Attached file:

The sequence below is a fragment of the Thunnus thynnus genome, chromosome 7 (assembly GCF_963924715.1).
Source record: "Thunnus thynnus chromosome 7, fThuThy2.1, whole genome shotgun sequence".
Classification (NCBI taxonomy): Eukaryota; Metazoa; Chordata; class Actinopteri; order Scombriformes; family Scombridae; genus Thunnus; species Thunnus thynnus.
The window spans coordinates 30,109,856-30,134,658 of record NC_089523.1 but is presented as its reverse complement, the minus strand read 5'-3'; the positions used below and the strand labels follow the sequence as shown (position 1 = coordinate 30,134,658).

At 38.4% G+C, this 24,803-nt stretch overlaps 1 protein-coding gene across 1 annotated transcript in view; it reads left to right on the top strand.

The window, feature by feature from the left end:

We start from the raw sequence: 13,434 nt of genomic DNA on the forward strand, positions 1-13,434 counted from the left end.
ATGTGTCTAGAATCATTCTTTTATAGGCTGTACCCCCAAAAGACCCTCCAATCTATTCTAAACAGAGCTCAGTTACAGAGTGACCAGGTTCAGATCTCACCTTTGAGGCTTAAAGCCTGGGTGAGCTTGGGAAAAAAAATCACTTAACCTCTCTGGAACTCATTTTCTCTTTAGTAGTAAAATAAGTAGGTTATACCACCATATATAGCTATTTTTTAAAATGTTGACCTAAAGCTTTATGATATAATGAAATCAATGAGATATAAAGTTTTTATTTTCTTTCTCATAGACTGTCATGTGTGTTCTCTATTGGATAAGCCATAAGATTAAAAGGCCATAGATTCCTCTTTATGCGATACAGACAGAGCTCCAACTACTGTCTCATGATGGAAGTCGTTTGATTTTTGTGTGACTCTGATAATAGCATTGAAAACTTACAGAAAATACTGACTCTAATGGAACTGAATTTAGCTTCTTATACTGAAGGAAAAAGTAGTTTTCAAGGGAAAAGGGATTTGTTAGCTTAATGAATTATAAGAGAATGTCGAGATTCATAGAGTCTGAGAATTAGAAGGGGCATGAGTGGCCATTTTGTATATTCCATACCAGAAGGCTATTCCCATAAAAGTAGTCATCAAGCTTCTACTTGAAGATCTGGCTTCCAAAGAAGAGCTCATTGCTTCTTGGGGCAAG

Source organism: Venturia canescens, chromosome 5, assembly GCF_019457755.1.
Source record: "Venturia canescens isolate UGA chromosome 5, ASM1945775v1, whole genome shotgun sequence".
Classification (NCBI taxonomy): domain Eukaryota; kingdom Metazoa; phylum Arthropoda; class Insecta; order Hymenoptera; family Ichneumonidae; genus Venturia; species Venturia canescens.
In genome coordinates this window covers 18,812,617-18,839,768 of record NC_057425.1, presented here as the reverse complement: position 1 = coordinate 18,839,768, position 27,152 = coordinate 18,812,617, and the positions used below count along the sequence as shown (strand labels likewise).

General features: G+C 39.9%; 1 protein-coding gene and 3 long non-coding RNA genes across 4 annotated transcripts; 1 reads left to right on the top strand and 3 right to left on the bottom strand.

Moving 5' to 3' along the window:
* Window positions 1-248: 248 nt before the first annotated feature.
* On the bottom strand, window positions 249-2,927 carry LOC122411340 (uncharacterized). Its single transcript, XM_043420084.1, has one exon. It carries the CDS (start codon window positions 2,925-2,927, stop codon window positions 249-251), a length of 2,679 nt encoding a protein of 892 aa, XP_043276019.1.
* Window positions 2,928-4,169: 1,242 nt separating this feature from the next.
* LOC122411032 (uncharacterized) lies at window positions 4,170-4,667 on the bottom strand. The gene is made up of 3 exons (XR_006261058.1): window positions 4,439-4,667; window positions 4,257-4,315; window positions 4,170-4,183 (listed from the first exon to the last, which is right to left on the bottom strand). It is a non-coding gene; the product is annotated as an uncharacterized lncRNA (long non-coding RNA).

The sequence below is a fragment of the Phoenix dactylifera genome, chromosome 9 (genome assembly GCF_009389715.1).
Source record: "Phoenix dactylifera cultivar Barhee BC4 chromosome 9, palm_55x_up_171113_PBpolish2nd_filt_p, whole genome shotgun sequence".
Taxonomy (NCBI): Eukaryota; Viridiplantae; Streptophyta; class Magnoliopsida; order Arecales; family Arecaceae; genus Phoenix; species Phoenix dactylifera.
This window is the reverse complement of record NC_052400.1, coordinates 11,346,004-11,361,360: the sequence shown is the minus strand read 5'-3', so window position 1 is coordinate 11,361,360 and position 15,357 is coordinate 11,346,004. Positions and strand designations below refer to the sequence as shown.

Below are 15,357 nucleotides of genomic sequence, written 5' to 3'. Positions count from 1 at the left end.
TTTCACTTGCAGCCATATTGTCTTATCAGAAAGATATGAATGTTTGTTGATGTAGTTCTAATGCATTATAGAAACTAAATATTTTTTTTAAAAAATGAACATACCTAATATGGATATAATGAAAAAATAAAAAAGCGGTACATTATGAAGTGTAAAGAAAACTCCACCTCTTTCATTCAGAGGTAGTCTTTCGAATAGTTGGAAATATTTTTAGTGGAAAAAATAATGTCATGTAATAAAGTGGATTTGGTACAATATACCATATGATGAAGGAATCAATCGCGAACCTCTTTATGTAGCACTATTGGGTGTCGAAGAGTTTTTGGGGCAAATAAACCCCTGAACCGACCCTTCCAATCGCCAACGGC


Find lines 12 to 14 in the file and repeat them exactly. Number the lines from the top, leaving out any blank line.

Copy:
In genome coordinates this window covers 18,812,617-18,839,768 of record NC_057425.1, presented here as the reverse complement: position 1 = coordinate 18,839,768, position 27,152 = coordinate 18,812,617, and the positions used below count along the sequence as shown (strand labels likewise).

General features: G+C 39.9%; 1 protein-coding gene and 3 long non-coding RNA genes across 4 annotated transcripts; 1 reads left to right on the top strand and 3 right to left on the bottom strand.

Moving 5' to 3' along the window: